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Are the Green Jobs All in China?

Three articles in this week’s Washington Post and New York Times examine the question of whether the shift to clean energy will really create more U.S. jobs or just hasten the shift of jobs to China. It seems like there is strong evidence for the latter case.

Today’s New York Times covers the news that the United Steelworkers union plans to file a case with the Obama Administration accusing China of violating free trade rules in its subsidies for exports of clean energy equipment. Here’s a taste:

“The union says the violations have helped Chinese companies expand their share of the world market for wind turbines, solar panels, nuclear power plants and other clean energy equipment, at the expense of jobs in the United States and elsewhere. The filing asks the Obama administration to begin formal proceedings at the W.T.O. in Geneva to force China to repeal the subsidies.

“Unless China’s policies are urgently addressed, the U.S. may never get a fair shot at making the green technologies of the future,” the filing says.”

Yesterday’s Washington Post ran a business opinion column by Steven Pearlstein that looks at the structural dilemmas behind high unemployment in the U.S. and hits on a similar trade theme:

“The reason there were 8 million additional jobs back in 2007 is that demand for goods and services was artificially – and unsustainably – inflated by cheap, plentiful credit.

“Bringing down our trade deficit “either by producing more of what we consume (fewer imports) or more of what other countries consume (more exports) – represents the path toward sustainable, long-term job creation.

“The problem with that strategy is that for the past two decades we have allowed our industrial and technological base to deteriorate as talent and capital were grossly misallocated toward other sectors of the economy, even as other countries were able to attract the investment, the technology and the know-how to serve the U.S. and global markets.”

AND, he writes, “our companies are disadvantaged by an overvalued currency or unfair trading practices.”

Also in yesterday’s Post, a must-read example of a factory shut-down that will result in 400 lost jobs in spite of U.S. clean technology innovation. Where the author writes “lighting industry” one could easily substitute “solar industry” or “battery industry.”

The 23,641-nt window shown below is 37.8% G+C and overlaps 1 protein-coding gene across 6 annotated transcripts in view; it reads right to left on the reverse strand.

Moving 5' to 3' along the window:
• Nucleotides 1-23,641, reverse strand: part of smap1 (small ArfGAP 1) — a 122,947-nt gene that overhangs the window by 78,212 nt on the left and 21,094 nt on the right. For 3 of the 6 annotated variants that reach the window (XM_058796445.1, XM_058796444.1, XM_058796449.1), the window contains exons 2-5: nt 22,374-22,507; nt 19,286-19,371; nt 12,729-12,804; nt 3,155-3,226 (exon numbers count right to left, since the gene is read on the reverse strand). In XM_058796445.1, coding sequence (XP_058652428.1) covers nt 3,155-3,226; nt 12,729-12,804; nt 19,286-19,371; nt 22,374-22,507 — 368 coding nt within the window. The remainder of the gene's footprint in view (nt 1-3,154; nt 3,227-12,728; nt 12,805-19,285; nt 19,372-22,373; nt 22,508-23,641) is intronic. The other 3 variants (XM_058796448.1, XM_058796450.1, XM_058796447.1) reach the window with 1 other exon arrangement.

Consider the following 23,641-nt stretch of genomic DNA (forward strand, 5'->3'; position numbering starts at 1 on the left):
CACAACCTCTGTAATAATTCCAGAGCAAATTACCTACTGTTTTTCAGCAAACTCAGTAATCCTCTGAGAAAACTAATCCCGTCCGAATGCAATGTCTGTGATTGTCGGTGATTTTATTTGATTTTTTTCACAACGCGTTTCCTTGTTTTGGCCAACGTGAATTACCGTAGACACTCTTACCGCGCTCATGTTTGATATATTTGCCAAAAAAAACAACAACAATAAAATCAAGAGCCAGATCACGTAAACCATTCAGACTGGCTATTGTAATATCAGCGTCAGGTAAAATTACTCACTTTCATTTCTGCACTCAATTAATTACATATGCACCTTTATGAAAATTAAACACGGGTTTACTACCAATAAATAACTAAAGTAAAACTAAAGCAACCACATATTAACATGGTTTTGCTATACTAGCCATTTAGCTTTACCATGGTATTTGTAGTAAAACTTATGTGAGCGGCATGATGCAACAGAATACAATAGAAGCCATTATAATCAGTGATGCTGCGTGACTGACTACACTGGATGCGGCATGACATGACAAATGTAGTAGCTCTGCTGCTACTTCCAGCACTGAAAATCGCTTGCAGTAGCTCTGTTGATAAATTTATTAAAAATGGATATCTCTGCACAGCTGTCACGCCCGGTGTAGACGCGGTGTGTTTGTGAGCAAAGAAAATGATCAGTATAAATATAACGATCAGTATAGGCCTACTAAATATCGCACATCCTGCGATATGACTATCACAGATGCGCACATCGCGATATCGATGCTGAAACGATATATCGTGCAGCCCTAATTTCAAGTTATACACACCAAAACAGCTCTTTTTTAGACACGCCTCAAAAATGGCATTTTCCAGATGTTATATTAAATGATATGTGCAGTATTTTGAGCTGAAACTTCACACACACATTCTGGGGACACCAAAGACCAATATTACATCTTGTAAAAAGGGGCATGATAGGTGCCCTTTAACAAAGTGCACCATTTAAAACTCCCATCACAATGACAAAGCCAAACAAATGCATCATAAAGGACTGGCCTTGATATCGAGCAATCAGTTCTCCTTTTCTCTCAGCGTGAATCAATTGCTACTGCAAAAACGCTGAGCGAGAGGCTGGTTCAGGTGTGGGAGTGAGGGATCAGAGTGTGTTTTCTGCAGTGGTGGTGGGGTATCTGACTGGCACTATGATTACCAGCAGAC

“During the recession, political and business leaders have held out the promise that American advances, particularly in green technology, might stem the decades-long decline in U.S. manufacturing jobs. But as the lighting industry shows, even when the government pushes companies toward environmental innovations and Americans come up with them, the manufacture of the next generation technology can still end up overseas.

3 Comments

  • Sep 9th 201012:09
    by David

    Nice article. My only quarrel is with the quotation in the last paragraph – “even when the government pushes companies toward environmental innovations… the manufacture of the next generation technology can still end up overseas.” For one thing, I don’t think the US government had anything to do with the invention of the CFL, so they didn’t really foster innovation in this case so much as force everyone to use what they considered the better product.

    But more important, I would replace the word “even” in that quotation with “especially.” Whether a business lives or dies depends on economic considerations, and these are precisely the sort of considerations the government ofter ignores when formulating policy, especially, it seems, environmental policy.

  • Sep 10th 201013:09
    by Andrew Sun

    The cycle doesn’t end within US. China cannot jump out the cycle of low value-added production. China gets only very little part of the profit, the rest goes to the US, which may use the money to pacify the jobless, raising the average living standard and hence labor cost in US, which pushing even more plant to move to China.

  • Sep 14th 201011:09
    by Melody Voith

    Thanks David and Andrew for your thoughtful comments. David is right that when the government uses policy incentives (either carrots or sticks) it tends to run headlong into the law of unintended consequences. When I wrote about US funding for domestic production of lithium ion battery materials, the firms I talked to certainly said ongoing business strategy and demand was the driver, not the government help.

    Andrew, I have read other articles decrying what observe about China. Chinese-based manufacturers are likely to become more sophisticated and keep more profits at home, and certainly workers there have plans to raise their standard of living through demanding higher wages. We’ll have to see how that evolves.

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